The information includes names, email addresses and phone numbers of of 57 million people around the world, including around 600,000 U.S. drivers, according to a statement released by the company's CEO, Dara Khosrowshahi.
"Our outside forensics experts have not seen any indication that trip location history, credit card numbers, bank account numbers, Social Security numbers or dates of birth were downloaded," the statement said. "At the time of the incident," the statement added, "we took immediate steps to secure the data and shut down further unauthorized access by the individuals. We subsequently identified the individuals and obtained assurances that the downloaded data had been destroyed."
The statement said users' personal information was accessed by two individuals via "a third-party cloud-based service" that Uber uses. Those individuals are no longer with the company, the statement noted.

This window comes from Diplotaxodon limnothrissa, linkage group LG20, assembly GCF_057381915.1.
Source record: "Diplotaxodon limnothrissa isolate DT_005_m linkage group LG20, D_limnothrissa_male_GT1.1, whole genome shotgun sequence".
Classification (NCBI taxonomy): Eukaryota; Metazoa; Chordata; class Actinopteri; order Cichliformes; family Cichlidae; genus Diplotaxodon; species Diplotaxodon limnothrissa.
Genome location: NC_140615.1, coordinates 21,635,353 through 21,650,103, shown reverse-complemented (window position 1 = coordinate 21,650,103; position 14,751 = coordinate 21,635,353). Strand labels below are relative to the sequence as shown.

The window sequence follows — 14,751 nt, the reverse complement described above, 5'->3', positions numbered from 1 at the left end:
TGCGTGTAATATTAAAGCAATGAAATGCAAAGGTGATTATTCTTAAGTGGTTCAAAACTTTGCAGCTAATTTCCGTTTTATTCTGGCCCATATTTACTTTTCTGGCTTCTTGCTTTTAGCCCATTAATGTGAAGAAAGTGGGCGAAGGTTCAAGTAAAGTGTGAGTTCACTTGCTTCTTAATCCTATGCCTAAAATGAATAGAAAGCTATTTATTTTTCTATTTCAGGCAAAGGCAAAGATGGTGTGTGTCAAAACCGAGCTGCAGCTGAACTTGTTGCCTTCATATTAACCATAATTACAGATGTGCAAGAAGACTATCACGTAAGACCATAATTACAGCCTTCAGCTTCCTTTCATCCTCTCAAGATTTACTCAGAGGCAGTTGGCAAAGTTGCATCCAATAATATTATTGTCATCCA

"I've asked Matt Olsen, a co-founder of a cybersecurity consulting firm and former general counsel of the National Security Agency and director of the National Counterterrorism Center, to help me think through how best to guide and structure our security teams and processes going forward," the statement added.
The hack is the latest in a series of massive breaches - including the hack of that Equifax disclosed in September - that raise serious questions about companies' ability to keep customer data safe in the digital age.
(Except for the headline, this story has not been edited by NDTV staff and is published from a syndicated feed.)